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  1. Acerca da Taxonomia Do Mental Para Contextos Que Requerem Neutralidade.Filipe Lazzeri - 2013 - Principia: An International Journal of Epistemology 16 (3):365-392.
    Ordinary psychological predicates, and the phenomena we report to by means of them, can be grouped together into different categories. For instance, it is usual to group together phenomena such as belief and expectancy in a category of ‘propositional attitudes’, whereas sensations, like pain and itch, in a distinct one. Which taxonomy of the mental would be plausible to be adopted in contexts such as those of introductory books to the philosophy of mind, i.e., when we need to set out (...)
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  • "Consciousness". Selected Bibliography 1970 - 2004.Thomas Metzinger - unknown
    This is a bibliography of books and articles on consciousness in philosophy, cognitive science, and neuroscience over the last 30 years. There are three main sections, devoted to monographs, edited collections of papers, and articles. The first two of these sections are each divided into three subsections containing books in each of the main areas of research. The third section is divided into 12 subsections, with 10 subject headings for philosophical articles along with two additional subsections for articles in cognitive (...)
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  • Consciousness Outside the Head.F. Tonneau - 2004 - Behavior and Philosophy 32 (1):97-123.
    Brain-centered theories of consciousness seem to face insuperable difficulties. While some philosophers now doubt that the hard problem of consciousness will ever be solved, others call for radically new approaches to conscious experience. In this article I resurrect a largely forgotten approach to consciousness known as neorealism. According to neorealism, consciousness is merely a part, or cross-section, of the environment. Neorealism implies that all conscious experiences, veridical or otherwise, exist outside of the brain and are wholly independent of being perceived (...)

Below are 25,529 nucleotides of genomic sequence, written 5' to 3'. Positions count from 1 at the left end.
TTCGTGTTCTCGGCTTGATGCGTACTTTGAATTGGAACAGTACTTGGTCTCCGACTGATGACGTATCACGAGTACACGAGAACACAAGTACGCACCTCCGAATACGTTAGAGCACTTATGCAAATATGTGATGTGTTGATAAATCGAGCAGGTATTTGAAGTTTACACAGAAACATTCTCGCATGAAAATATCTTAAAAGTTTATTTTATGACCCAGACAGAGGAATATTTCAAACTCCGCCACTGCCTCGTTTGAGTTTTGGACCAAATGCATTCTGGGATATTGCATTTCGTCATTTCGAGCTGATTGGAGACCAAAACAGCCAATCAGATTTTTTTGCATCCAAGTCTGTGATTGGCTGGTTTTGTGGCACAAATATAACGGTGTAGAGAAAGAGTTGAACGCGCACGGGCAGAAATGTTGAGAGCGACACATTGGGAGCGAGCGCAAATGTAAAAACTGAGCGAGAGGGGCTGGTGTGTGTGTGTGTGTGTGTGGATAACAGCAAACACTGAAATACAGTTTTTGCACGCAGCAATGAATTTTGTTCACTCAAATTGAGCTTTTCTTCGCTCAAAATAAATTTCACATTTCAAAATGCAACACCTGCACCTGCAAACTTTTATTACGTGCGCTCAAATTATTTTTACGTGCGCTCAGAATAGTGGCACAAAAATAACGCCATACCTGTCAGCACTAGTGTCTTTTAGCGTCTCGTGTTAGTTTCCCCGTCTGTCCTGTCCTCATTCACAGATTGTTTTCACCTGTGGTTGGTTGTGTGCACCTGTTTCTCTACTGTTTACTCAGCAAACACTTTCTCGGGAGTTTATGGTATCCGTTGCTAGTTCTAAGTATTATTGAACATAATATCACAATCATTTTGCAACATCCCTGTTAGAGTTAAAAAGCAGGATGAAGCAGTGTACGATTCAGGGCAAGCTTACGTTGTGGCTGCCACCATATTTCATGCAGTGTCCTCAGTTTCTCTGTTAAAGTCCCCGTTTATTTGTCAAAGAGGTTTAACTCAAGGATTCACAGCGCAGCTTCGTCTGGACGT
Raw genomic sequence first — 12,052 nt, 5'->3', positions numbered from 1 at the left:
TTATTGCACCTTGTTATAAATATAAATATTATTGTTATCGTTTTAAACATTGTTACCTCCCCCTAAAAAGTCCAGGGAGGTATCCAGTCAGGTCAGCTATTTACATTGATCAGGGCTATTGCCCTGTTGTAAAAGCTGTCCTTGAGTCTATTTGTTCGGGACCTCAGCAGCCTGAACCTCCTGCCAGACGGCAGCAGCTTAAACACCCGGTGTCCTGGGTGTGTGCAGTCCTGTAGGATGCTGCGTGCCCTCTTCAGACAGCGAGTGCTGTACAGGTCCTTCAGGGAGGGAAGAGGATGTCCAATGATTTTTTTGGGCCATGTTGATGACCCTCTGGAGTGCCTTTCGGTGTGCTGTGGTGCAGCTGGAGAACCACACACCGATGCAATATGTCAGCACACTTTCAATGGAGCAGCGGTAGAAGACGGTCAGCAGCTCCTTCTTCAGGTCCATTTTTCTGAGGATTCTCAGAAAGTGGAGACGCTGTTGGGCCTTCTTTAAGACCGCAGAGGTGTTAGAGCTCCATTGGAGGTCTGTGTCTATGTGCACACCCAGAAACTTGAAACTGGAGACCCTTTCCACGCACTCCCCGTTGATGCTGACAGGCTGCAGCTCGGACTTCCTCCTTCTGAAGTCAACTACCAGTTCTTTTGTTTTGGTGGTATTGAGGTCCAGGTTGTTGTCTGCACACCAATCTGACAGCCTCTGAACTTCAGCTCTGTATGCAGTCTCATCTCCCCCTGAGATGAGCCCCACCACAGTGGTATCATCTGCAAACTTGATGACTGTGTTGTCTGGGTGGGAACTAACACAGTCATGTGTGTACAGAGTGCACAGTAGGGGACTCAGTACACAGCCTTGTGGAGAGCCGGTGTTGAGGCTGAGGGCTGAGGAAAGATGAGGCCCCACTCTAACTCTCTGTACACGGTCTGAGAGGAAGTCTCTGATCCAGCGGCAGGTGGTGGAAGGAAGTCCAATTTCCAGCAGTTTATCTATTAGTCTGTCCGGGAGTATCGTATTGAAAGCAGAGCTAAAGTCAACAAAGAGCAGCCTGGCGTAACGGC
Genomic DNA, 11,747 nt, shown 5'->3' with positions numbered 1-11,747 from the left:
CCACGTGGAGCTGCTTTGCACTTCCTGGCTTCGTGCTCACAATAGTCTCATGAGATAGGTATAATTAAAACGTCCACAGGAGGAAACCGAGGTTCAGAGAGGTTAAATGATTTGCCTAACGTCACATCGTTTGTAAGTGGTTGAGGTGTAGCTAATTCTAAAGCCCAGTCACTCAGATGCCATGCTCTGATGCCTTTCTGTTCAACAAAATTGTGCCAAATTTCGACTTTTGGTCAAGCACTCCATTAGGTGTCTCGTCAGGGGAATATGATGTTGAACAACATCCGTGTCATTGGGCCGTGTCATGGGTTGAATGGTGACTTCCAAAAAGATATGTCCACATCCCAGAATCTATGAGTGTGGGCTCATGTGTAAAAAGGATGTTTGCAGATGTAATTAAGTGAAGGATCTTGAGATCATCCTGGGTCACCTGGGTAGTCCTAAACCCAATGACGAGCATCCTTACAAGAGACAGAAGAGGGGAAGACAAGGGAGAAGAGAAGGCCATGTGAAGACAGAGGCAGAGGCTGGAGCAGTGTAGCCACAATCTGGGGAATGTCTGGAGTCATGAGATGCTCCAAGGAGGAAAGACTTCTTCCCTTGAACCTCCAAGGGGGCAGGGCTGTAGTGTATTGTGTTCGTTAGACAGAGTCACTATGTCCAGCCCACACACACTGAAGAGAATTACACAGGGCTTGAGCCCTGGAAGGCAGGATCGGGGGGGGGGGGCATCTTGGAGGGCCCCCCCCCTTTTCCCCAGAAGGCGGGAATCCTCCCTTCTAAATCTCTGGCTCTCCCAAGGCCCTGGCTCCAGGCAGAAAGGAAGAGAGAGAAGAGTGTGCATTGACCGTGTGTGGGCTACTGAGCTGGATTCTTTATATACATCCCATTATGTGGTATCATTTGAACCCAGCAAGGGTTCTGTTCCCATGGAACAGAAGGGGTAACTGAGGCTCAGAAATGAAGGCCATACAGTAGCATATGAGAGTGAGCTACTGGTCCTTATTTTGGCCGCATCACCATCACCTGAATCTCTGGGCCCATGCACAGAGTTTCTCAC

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  • Experiences as Complex Events.Michael Jacovides - 2010 - Southern Journal of Philosophy 48 (2):141-159.
    It is argued that experiences are complex events that befall their subjects. Each experience has a single subject and depends on the state or the event that it is of. The constituents of an experience are its subject, its grounding event or state, and everything that the subject is aware of during that time that's relevant to the telling of the story of how it was to participate in that event or be put in that state. The experience occurs where (...)
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  • Do Experiences Represent?Michael Jacovides - 2010 - Inquiry: An Interdisciplinary Journal of Philosophy 53 (1):87-103.
    The paper contains four arguments to show that experiences don't represent. The first argument appeals to the fact that an experience can't occur without what the experience is of; the second appeals to the fact we can have an experience without having any awareness of what it is of, the third argument appeals to the fact that long experiences, such as the experience of being kidnapped, don't represent anything; and the fourth appeals to the fact that experiences often leave physical (...)
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